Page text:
What is ATRT?
Central nervous system Atypical Teratoid/Rhabdoid Tumor is a disease in which malignant (cancer) cells form in the tissues of the brain.
Anatomy of the brain
The supratentorial area (the upper part of the brain) contains the cerebrum, lateral ventricle and third ventricle (with cerebrospinal fluid shown in blue), choroid plexus, pineal gland, hypothalamus, pituitary gland, and optic nerve.
The posterior fossa/infratentorial area (the lower back part of the brain) contains the cerebellum, tectum, fourth ventricle, and brain stem (midbrain, pons, and medulla).
The tentorium separates the supratentorium from the infratentorium (DIAGRAM 1). The skull and meninges protect the brain and spinal cord (DIAGRAM 2).
Central nervous system (CNS) atypical teratoid/rhabdoid tumor (ATRT) is a very rare, fast-growing tumor of the brain and spinal cord. It usually occurs in children aged three years and younger, although it can occur in older children and adults.
About half of these tumors form in the cerebellum or brain stem. The cerebellum is the part of the brain that controls movement, balance, and posture. The brain stem controls breathing, heart rate, and the nerves and muscles used in seeing, hearing, walking, talking, and eating. ATRT may also be found in other parts of the central nervous system (brain and spinal cord).
This summary describes the treatment of CNS atypical teratoid/rhabdoid tumors. Treatment for metastatic brain tumors, which are tumors formed by cancer cells that begin in other parts of the body and spread to the brain, is not covered in this summary. For more information, see the PDQ summary on Childhood Brain and Spinal Cord Tumors Treatment Overview about the different types of childhood brain and spinal cord tumors.
Brain tumors can occur in both children and adults; however, treatment for children may be different than treatment for adults. See the PDQ treatment summary on Adult Central Nervous System Tumors Treatment for more information.
Certain genetic changes may increase the risk of atypical teratoid/rhabdoid tumor.
Anything that increases the risk of getting a disease is called a risk factor. Not every child with one or more of these risk factors will develop atypical teratoid/rhabdoid tumor, and it will develop in some children who don't have any risk factors. Talk with your child's doctor if you think your child may be at risk.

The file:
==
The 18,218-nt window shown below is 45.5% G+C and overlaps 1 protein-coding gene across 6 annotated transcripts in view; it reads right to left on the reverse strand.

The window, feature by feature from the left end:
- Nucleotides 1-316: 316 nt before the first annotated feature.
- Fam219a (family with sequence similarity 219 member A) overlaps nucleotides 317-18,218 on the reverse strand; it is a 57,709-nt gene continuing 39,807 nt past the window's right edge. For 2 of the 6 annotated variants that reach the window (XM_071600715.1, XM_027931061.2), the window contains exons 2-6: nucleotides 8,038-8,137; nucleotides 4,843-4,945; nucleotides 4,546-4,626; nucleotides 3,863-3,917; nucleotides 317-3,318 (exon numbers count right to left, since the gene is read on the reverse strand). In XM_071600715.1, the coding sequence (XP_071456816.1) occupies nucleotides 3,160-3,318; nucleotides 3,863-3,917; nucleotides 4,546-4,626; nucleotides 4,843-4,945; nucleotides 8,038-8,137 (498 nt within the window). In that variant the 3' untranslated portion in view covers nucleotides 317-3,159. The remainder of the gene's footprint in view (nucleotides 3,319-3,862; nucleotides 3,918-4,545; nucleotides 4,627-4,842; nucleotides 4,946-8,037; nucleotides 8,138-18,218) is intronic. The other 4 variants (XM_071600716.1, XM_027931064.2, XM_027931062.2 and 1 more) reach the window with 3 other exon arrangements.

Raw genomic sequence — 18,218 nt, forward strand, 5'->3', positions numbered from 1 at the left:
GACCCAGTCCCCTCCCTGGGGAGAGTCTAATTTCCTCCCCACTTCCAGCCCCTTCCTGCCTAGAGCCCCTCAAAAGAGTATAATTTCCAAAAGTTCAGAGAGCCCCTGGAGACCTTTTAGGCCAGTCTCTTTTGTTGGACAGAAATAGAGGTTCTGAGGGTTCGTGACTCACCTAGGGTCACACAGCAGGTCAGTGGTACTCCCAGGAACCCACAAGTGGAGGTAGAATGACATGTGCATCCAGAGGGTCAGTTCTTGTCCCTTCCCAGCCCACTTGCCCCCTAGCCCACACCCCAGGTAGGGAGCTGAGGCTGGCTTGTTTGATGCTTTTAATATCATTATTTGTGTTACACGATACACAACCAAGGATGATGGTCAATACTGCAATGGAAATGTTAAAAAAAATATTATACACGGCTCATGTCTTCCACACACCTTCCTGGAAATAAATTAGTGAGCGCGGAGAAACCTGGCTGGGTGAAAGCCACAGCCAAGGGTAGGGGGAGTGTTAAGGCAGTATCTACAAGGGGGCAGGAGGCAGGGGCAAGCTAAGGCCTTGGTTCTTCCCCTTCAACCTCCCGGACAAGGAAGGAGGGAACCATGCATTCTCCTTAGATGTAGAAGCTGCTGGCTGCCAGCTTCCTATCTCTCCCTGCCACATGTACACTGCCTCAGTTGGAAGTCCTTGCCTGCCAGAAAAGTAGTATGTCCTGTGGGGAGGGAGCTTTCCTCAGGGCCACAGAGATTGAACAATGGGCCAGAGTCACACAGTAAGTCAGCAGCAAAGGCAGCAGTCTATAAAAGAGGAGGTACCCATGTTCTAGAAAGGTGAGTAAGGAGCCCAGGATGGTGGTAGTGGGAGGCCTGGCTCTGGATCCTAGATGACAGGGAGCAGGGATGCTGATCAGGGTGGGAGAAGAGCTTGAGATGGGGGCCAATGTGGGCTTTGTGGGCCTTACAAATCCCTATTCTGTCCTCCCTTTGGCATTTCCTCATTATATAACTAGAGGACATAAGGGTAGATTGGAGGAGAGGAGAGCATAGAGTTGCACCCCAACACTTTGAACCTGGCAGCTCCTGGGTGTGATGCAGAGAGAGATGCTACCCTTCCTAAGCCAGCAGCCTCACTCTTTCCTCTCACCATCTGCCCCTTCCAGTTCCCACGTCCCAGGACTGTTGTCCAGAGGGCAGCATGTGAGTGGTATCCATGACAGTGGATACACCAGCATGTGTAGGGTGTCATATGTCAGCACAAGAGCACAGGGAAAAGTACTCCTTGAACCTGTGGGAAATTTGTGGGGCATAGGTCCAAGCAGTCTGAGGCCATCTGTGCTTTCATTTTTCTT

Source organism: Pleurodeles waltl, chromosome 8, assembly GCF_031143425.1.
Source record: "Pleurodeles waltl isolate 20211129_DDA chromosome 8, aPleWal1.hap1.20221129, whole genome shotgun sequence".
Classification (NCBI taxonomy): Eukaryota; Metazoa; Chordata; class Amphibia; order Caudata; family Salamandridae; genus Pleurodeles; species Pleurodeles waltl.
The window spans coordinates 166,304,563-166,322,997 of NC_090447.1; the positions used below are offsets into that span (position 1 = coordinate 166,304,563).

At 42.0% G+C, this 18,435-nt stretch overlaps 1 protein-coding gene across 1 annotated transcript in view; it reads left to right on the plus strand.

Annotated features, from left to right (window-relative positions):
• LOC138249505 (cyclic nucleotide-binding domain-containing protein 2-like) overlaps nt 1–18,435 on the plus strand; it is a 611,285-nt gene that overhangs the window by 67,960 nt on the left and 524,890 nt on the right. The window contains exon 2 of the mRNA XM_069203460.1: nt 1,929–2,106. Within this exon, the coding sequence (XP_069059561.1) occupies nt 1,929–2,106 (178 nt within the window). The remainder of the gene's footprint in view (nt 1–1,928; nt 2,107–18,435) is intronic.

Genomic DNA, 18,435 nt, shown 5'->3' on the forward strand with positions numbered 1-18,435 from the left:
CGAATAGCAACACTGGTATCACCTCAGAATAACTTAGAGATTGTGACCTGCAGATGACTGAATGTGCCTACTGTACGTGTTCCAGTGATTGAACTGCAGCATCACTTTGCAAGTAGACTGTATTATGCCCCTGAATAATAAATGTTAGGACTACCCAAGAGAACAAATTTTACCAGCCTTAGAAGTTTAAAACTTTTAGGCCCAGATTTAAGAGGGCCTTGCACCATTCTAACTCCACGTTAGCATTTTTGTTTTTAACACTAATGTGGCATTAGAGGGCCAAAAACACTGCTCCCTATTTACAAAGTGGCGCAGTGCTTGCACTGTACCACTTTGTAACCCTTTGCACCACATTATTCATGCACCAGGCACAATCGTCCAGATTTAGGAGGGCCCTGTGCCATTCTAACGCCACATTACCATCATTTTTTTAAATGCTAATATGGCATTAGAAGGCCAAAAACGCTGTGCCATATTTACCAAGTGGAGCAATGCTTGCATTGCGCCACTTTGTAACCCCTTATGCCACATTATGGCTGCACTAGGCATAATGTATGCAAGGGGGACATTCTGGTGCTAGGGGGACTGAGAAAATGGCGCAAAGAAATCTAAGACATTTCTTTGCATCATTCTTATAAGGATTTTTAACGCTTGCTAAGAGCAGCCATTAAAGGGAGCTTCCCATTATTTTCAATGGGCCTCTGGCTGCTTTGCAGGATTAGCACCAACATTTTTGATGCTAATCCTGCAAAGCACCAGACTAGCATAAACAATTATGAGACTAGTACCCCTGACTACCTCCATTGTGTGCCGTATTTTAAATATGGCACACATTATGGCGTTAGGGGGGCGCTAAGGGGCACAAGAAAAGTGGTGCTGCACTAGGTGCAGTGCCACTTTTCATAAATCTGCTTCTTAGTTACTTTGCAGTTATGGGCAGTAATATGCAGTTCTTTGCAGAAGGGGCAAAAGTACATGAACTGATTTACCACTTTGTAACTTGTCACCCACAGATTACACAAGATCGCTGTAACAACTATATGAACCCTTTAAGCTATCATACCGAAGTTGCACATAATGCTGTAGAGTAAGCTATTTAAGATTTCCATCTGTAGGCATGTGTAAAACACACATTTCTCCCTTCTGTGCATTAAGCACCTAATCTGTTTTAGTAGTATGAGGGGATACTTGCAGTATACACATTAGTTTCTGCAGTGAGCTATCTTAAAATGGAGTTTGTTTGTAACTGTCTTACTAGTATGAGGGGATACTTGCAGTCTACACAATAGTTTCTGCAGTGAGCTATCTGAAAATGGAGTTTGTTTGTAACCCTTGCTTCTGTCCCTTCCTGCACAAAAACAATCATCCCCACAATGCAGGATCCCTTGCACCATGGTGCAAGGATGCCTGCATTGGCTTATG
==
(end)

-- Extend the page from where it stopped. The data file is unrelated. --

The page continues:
Atypical teratoid/rhabdoid tumor may be linked to changes in the tumor suppressor genes SMARCB1 or SMARCA4. Genes of this type make a protein that helps control cell growth. Changes in the DNA of tumor suppressor genes like SMARCB1 or SMARCA4 may lead to cancer.
The changes in the SMARCB1 or SMARCA4 genes may be inherited (passed on from parents to offspring). When this gene change is inherited, tumors may form in two parts of the body at the same time (for example, in the brain and the kidney). For patients with ATRT, genetic counseling (a discussion with a trained professional about inherited diseases and a possible need for gene testing) may be recommended.
The signs and symptoms of atypical teratoid/rhabdoid tumor are not the same in every patient.
The child's age.
Where the tumor has formed.
Because atypical teratoid/rhabdoid tumor is fast growing, signs and symptoms may develop quickly and get worse over a period of days or weeks. Signs and symptoms may be caused by ATRT or by other conditions. Check with your child's doctor if your child has any of the following:
Tests that examine the brain and spinal cord are used to detect (find) CNS atypical teratoid/rhabdoid tumor.
The following tests and procedures may be used:
Physical exam and health history: An exam of the body to check general signs of health, including checking for signs of disease, such as lumps or anything else that seems unusual. A history of the patient's health habits and past illnesses and treatments will also be taken.
Neurological exam: A series of questions and tests to check the brain, spinal cord, and nerve function. The exam checks a person’s mental status, coordination, and ability to walk normally, and how well the muscles, senses, and reflexes work. This may also be called a neuro exam or a neurologic exam.
MRI (magnetic resonance imaging): A procedure that uses a magnet, radio waves, and a computer to make a series of detailed pictures of areas inside the brain and spinal cord. This procedure is also called nuclear magnetic resonance imaging (NMRI).
Lumbar puncture: A procedure used to collect cerebrospinal fluid (CSF) from the spinal column. This is done by placing a needle between two bones in the spine and into the CSF around the spinal cord and removing a sample of fluid. The sample of CSF is checked under a microscope for signs of tumor cells. The sample may also be checked for the amounts of protein and glucose. A higher than normal amount of protein or lower than normal amount of glucose may be a sign of a tumor. This procedure is also called an LP or spinal tap.
SMARCB1 and SMARCA4 gene testing: A laboratory test in which a sample of blood or tissue is tested for certain changes in the SMARCB1 and SMARCA4 genes.
Childhood ATRT is diagnosed using a biopsy and the tumor may be removed in the same surgery.
If doctors think there might be a brain tumor, a biopsy may be done to remove a sample of tissue. For brain tumors, the biopsy can be done by removing part of the skull or making a small hole in the skull and using a needle or surgical device to remove a sample of tissue. Sometimes, when a needle is used, it is guided by a computer to remove the tissue sample. A pathologist views the tissue under a microscope to look for cancer cells. If cancer cells are found, the doctor may remove as much tumor as safely possible during the same surgery. The pathologist checks the cancer cells to find out the type of brain tumor. It is often difficult to completely remove AT/RT because of where the tumor is in the brain and because it may already have spread at the time of diagnosis. The piece of skull is usually put back in place after the procedure.